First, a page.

Five ways applications benefit from enterprise WAN optimization

These are five ways enterprise WAN optimization technology helps overcome productivity and application issues organizations face in today's workforce.

There are many business and technical challenges IT organizations face with today's globally distributed workforce. Enterprise WAN optimization technology addresses these challenges by increasing productivity, reducing costs, accelerating global applications and enabling collaboration. However, the pressure is higher than ever to deliver seamless services to users, irrespective of connectivity type. A common misconception is that WAN performance is always a bandwidth issue; however, adding additional bandwidth is not always the answer. The enterprise must meet the challenge of unavoidable WAN characteristics, such as limited bandwidth and network delay.

Here are five reasons why WAN optimization technology is an essential component of your enterprise strategy and how your organization may benefit from existing enterprise WAN optimization techniques, such as content delivery networking (CDN), Transmission Control Protocol (TCP) acceleration and Quality of Service (QoS).

1. TCP optimization for when TCP talks too much

Chatty applications require acknowledgements for each block of transmitted data. Each send-and-receive signal adds up to a significant delay over the distance of the wide area network, but is negligible over a local area network; this delay is called WAN latency. The application performance and user experience is dependent on WAN latency, and adding bandwidth will not always help; stopping the chatty acknowledgements before they're sent across the enterprise WAN is the key to improving performance.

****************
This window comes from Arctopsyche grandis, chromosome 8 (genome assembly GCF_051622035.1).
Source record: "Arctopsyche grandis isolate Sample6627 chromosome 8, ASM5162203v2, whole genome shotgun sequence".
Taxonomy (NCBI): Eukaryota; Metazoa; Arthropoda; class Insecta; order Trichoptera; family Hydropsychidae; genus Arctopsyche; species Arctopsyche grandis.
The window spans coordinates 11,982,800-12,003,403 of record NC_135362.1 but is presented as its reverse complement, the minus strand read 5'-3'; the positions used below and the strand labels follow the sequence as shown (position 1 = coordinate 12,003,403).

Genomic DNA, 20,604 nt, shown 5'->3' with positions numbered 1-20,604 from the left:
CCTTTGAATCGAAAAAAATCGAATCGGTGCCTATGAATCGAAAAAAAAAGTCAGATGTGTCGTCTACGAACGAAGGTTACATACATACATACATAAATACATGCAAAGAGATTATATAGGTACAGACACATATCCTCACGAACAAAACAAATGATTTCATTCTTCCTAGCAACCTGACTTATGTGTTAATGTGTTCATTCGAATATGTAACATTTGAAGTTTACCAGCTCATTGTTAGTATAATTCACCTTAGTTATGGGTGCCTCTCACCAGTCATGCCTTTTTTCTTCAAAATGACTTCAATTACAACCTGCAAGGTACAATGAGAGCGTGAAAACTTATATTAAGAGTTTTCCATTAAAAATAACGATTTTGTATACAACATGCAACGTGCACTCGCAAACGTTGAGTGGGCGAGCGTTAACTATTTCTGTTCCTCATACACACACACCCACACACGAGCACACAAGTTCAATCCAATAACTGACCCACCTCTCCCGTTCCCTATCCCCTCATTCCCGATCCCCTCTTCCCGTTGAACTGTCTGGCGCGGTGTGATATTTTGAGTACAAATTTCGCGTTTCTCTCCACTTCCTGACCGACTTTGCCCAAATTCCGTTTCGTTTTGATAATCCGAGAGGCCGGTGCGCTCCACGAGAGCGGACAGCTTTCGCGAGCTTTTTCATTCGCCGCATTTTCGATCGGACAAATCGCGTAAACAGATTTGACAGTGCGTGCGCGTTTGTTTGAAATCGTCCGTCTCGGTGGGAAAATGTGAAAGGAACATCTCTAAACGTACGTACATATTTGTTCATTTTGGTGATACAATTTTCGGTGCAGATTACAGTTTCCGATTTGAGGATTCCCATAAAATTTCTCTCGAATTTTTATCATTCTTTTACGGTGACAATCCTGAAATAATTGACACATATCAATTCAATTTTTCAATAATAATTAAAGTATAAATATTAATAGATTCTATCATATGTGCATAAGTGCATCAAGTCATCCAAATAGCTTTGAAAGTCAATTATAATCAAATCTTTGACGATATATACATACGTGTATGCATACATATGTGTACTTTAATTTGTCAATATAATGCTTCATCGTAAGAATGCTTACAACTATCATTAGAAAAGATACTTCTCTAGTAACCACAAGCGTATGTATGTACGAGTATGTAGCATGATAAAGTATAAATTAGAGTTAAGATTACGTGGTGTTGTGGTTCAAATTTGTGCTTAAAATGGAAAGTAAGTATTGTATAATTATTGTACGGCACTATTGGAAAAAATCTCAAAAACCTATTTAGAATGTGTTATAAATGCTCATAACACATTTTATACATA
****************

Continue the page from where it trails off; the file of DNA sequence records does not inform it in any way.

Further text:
To further compound the issue of chatty applications, other issues exist, including the slow-start mechanism, where TCP establishes available resources before transmission begins and packets are sent back and forth to establish conditions, adding delay. Application optimization techniques assist by locally acknowledging the traffic at Layer 7, which makes the application believe that the WAN optimization device is the server and therefore eliminates the latency restriction.

2. WAN Quality of Service for when applications don't know how to prioritize

Quality of Service has been around for some time; there's nothing new or revolutionary about it, but QoS remains an important aspect of application optimization. Service providers are adding new features to their QoS policies, such as dynamic bandwidth allocation and a more granular set of QoS classifications. While implementing a QoS policy across sites will not get around fundamental issues such as chatty applications, it's a great way to share limited resources. QoS is typically associated with a routing device, but manufacturers now offer the ability to prioritize, cache, route and implement QoS in the same device with high-availability options -- all of which provide a standardized approach and single point of contact. QoS enables you to take application types and provide a level of bandwidth and associated treatment. For example, QoS will ensure that delay-sensitive applications, such as voice, are given the best available network resources to avoid latency and jitter (a variation of time between each packet).

3. Content caching to reduce bandwidth when data is repetitive

Many organizations will send out the same data with minor changes, resulting in unnecessary bandwidth usage. An architectural firm, for example, will send out the same design files with minor changes on a regular basis. Whether you're replicating data for disaster recovery or emailing out large files, the continual repetition is wasted bandwidth -- which will have a negative impact on other applications and be costly -- unless you have plenty of headroom.